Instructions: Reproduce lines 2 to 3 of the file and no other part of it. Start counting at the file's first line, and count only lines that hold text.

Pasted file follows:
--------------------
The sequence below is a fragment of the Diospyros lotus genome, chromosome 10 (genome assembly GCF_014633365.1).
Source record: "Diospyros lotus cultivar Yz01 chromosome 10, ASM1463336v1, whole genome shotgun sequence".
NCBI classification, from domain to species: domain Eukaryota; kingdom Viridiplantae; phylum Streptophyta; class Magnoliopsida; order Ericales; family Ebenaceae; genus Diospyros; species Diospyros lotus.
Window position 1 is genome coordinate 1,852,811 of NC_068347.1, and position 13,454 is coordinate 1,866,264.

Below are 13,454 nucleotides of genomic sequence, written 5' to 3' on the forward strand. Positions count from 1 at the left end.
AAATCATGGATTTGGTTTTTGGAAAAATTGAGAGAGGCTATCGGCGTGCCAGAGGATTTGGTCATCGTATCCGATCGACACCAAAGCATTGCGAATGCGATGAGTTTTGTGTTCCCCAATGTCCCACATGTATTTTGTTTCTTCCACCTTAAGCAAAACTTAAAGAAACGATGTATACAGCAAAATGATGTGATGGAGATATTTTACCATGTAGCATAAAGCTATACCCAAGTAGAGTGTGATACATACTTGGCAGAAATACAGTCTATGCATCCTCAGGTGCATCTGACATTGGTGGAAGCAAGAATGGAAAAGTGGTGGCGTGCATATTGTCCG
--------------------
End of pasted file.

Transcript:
Source record: "Diospyros lotus cultivar Yz01 chromosome 10, ASM1463336v1, whole genome shotgun sequence".
NCBI classification, from domain to species: domain Eukaryota; kingdom Viridiplantae; phylum Streptophyta; class Magnoliopsida; order Ericales; family Ebenaceae; genus Diospyros; species Diospyros lotus.